NASSAU, BAHAMAS — The Court of Appeal has overturned an unfair dismissal judgment in the case of a former Bahamas Power & Light (BPL) plant operator, finding that the former employee was not under duress when he accepted a disability retirement package offer from the company four years ago.
BPL had filed an appeal against a June 19, 2019 decision of Marilyn Meeres, vice-president of the Industrial Tribunal dated the 19th day of June, in which she found that Don Smith, an assistant plant operator and member of the Bahamas Electrical Workers Union (BEWU) “under duress when he signed the release” and accepted the disability package and that the appellant (BPL) had “unfairly dismissed” the respondent.
According to the evidence, Smith had been employed with the company since 2004. After about five years on the job, he began developing migraine headaches and nose bleeds. Some six months later in April 2010, he suffered a grand mal nocturnal seizure for which he was hospitalized and treated.
When Smith returned to work, however, he was reportedly still not fully recovered and began to suffer some adverse effects. The prescription which he had been given interfered greatly with his ability to function normally, with some its effects that he experienced were dizziness, blurred vision and he had a very hard time concentrating. His condition did not improve notwithstanding further treatment.
It was noted that Smith was apparently relocated to a desk job which did not work out, with conflicting evidence between the parties on why this was not successful. On June 30, 2017, Smith received a disability retirement package letter from Marisa Mason-Smith, AGM, HR & Training at BPL; and on the same date, he received a disability retirement letter from Chequita Johnson, Manager of Compensation & Benefits.
It was noted that after meetings between the parties, Smith signed a deed of release and accepted the funds offered pursuant to the agreement between the parties. However, on April 26, 2018, he caused an Originating Application to be filed on his behalf alleging that he had been unfairly dismissed.
In his evidence before the Tribunal, Smith acknowledged that he signed the deed of release and accepted the money, some of which he had already spent. However, he stated that he felt that he had no other choice but to sign the release. He claimed that he got no advice from the Union and that although he received advice from his attorney he did not feel that not accepting the settlement was an option as the appellant had indicated that it represented their final offer.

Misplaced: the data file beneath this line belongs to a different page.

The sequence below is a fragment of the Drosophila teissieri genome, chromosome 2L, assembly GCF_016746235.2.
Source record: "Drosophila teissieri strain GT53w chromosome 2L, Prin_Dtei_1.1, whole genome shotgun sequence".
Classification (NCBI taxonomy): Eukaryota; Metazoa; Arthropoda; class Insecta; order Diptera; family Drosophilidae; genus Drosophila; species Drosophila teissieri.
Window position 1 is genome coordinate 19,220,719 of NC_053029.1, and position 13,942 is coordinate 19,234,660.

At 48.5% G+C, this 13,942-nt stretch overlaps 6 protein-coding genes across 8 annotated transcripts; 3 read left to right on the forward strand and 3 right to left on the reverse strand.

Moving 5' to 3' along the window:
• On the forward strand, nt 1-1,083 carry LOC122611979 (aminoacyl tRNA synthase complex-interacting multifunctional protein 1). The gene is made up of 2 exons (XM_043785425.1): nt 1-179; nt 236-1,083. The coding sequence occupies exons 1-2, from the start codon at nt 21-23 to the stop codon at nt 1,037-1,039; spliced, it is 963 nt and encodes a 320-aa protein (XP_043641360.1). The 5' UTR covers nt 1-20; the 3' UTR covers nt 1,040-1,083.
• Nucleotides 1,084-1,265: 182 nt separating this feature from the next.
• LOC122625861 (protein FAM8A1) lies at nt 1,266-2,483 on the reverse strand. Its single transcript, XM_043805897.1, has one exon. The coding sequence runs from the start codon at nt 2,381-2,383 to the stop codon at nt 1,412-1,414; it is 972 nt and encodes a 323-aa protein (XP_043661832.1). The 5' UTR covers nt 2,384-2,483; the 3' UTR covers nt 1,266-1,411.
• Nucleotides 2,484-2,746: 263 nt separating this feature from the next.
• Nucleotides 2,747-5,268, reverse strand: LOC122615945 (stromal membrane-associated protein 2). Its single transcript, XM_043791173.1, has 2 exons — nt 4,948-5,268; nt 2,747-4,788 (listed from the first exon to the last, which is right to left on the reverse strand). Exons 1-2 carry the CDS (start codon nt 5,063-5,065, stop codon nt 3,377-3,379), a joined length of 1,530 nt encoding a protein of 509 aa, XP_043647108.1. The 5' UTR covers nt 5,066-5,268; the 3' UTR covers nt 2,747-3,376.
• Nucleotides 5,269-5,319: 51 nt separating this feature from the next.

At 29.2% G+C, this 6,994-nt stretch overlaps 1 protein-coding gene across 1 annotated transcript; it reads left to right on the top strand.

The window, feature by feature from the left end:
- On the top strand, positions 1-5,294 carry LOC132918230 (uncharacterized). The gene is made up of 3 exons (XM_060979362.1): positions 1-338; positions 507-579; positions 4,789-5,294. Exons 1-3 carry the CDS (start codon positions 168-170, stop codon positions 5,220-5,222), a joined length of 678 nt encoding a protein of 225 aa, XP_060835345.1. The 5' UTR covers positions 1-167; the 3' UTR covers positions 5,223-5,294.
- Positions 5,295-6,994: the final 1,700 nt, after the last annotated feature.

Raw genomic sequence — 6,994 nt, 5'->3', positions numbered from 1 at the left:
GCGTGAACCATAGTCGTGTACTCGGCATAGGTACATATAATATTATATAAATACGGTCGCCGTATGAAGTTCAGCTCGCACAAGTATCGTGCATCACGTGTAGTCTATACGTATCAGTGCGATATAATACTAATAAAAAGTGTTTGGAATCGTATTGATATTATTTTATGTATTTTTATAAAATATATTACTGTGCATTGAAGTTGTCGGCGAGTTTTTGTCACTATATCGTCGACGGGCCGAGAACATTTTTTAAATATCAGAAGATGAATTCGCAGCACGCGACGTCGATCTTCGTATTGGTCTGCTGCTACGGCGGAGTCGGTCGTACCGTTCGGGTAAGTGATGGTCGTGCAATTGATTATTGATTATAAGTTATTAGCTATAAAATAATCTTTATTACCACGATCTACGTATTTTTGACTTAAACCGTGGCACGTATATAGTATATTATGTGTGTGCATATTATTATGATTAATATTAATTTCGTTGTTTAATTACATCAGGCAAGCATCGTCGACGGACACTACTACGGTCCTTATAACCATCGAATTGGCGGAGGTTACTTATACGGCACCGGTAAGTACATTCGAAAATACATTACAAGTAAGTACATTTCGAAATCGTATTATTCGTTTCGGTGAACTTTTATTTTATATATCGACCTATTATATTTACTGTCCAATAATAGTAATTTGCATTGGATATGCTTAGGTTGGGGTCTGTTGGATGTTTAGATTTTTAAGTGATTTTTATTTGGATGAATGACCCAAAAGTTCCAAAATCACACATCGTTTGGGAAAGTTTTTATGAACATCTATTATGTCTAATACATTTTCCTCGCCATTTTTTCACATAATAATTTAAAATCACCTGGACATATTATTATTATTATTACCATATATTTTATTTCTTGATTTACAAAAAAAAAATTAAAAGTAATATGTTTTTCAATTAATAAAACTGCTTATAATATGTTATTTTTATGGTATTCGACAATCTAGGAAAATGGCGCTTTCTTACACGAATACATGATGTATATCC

According to court records, Smith had received a total of $74,140.07 and while the Tribunal had not been of the view not that he should be reinstated, it was of the the view that he should continue to receive his payment of $689.57 per month for life “as he would have received the same had he not been unfairly terminated”.
In delivering the appellate court’s decision Justice Milton Evans noted that Smith had admitted to signing the Deed of Release which was dated July 5, 2017.
“The respondent makes no allegation that the appellant exerted any undue pressure on him save to say to him that the offer which was being made was their final offer,” the ruling read.
“Astrid Bodie the Secretary to the Union confirmed that she was present at all meetings and that no pressure was exerted by the Union nor Management to persuade the respondent to accept the settlement. The evidence from both sides was consistent in confirming that he sought legal advice before making his decision.
“It follows that there was really not much dispute as to the evidence which the Vice President had before her to determine whether there was duress,” Evans said.
He added: “The question was whether those facts were sufficient to constitute duress in law. The dictionary defines duress as referring to threats, violence, constraints, or other action used to coerce someone into doing something against their will or better judgment. It is clear that the evidence did not rise to this standard and the Vice President did not purport to find that it did.
“The Vice President did not seek to fit the facts of this case into the legal definition of economic duress although she purported to be relying on Hennessy’s case. However, properly understood the ratio of that case is that in order to succeed on a claim of duress it must be shown that the payment made, or the contract entered into, was an involuntary act. It is clear that even on the evidence of the respondent it cannot be said that his agreement to the settlement was an involuntary act.”
The judge concluded that the settlement arrived at between the appellant and the respondent effective and therefore binding on both parties.
“I would therefore set aside the judgment of the Learned Vice President and thus any funds ordered to be paid by that judgment which exceeds that agreed in the settlement agreement between the parties falls away,” Evans added.